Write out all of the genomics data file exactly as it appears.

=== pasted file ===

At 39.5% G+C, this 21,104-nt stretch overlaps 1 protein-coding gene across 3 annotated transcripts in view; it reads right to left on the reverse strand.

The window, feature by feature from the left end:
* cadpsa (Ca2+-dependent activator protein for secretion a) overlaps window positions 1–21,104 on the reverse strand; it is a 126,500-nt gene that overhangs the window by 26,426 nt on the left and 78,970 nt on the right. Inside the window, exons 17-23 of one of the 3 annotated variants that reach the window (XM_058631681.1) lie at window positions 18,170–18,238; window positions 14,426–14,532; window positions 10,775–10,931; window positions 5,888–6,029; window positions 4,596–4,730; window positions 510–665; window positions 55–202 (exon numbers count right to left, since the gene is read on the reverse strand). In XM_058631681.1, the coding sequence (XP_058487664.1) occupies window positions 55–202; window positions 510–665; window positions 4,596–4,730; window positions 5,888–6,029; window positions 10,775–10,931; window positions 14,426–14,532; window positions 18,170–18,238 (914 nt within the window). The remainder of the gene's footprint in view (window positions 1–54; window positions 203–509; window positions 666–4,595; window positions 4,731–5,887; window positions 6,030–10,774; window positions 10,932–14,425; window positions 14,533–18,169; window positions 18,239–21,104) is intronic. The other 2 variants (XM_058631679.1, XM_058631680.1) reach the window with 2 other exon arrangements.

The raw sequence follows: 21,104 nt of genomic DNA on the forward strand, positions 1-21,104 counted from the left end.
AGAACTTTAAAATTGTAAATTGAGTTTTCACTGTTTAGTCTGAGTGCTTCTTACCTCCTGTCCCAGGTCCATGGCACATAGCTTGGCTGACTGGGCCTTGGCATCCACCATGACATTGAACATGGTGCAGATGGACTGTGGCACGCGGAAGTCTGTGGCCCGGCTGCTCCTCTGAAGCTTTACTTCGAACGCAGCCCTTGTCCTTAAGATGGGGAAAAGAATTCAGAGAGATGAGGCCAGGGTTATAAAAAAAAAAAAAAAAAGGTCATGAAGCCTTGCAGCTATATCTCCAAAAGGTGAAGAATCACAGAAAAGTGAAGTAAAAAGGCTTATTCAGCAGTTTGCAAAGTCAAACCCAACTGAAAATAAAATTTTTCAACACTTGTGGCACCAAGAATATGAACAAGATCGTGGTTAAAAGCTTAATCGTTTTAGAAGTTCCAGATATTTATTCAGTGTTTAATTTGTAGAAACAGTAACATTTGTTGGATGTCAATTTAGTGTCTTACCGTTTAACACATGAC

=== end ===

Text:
At 39.5% G+C, this 21,104-nt stretch overlaps 1 protein-coding gene across 3 annotated transcripts in view; it reads right to left on the reverse strand.

The window, feature by feature from the left end:
* cadpsa (Ca2+-dependent activator protein for secretion a) overlaps window positions 1–21,104 on the reverse strand; it is a 126,500-nt gene that overhangs the window by 26,426 nt on the left and 78,970 nt on the right. Inside the window, exons 17-23 of one of the 3 annotated variants that reach the window (XM_058631681.1) lie at window positions 18,170–18,238; window positions 14,426–14,532; window positions 10,775–10,931; window positions 5,888–6,029; window positions 4,596–4,730; window positions 510–665; window positions 55–202 (exon numbers count right to left, since the gene is read on the reverse strand). In XM_058631681.1, the coding sequence (XP_058487664.1) occupies window positions 55–202; window positions 510–665; window positions 4,596–4,730; window positions 5,888–6,029; window positions 10,775–10,931; window positions 14,426–14,532; window positions 18,170–18,238 (914 nt within the window). The remainder of the gene's footprint in view (window positions 1–54; window positions 203–509; window positions 666–4,595; window positions 4,731–5,887; window positions 6,030–10,774; window positions 10,932–14,425; window positions 14,533–18,169; window positions 18,239–21,104) is intronic. The other 2 variants (XM_058631679.1, XM_058631680.1) reach the window with 2 other exon arrangements.

The raw sequence follows: 21,104 nt of genomic DNA on the forward strand, positions 1-21,104 counted from the left end.
AGAACTTTAAAATTGTAAATTGAGTTTTCACTGTTTAGTCTGAGTGCTTCTTACCTCCTGTCCCAGGTCCATGGCACATAGCTTGGCTGACTGGGCCTTGGCATCCACCATGACATTGAACATGGTGCAGATGGACTGTGGCACGCGGAAGTCTGTGGCCCGGCTGCTCCTCTGAAGCTTTACTTCGAACGCAGCCCTTGTCCTTAAGATGGGGAAAAGAATTCAGAGAGATGAGGCCAGGGTTATAAAAAAAAAAAAAAAAAGGTCATGAAGCCTTGCAGCTATATCTCCAAAAGGTGAAGAATCACAGAAAAGTGAAGTAAAAAGGCTTATTCAGCAGTTTGCAAAGTCAAACCCAACTGAAAATAAAATTTTTCAACACTTGTGGCACCAAGAATATGAACAAGATCGTGGTTAAAAGCTTAATCGTTTTAGAAGTTCCAGATATTTATTCAGTGTTTAATTTGTAGAAACAGTAACATTTGTTGGATGTCAATTTAGTGTCTTACCGTTTAACACATGAC